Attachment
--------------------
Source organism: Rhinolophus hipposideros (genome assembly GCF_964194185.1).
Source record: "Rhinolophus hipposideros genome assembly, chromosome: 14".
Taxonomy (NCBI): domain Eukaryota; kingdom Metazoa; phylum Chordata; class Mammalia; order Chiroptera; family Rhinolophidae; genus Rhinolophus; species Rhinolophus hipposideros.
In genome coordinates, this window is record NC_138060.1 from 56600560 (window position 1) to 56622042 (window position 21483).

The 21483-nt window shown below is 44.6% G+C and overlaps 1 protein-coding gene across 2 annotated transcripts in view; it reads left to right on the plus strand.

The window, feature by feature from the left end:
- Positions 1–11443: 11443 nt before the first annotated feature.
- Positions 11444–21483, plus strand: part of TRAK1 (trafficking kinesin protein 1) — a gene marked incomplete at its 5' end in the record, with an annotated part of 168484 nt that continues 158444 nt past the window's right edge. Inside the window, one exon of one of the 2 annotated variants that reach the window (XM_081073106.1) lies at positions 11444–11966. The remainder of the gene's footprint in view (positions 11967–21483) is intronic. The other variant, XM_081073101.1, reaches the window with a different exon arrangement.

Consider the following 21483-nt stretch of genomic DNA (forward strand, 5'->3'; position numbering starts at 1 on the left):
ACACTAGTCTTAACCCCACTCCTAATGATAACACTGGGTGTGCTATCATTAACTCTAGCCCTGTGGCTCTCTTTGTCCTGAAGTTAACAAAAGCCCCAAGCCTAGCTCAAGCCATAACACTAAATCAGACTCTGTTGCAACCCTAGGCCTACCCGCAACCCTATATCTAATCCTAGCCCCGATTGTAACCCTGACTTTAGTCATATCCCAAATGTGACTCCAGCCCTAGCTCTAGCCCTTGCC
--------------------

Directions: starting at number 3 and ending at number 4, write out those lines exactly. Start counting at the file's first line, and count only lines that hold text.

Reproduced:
Taxonomy (NCBI): domain Eukaryota; kingdom Metazoa; phylum Chordata; class Mammalia; order Chiroptera; family Rhinolophidae; genus Rhinolophus; species Rhinolophus hipposideros.
In genome coordinates, this window is record NC_138060.1 from 56600560 (window position 1) to 56622042 (window position 21483).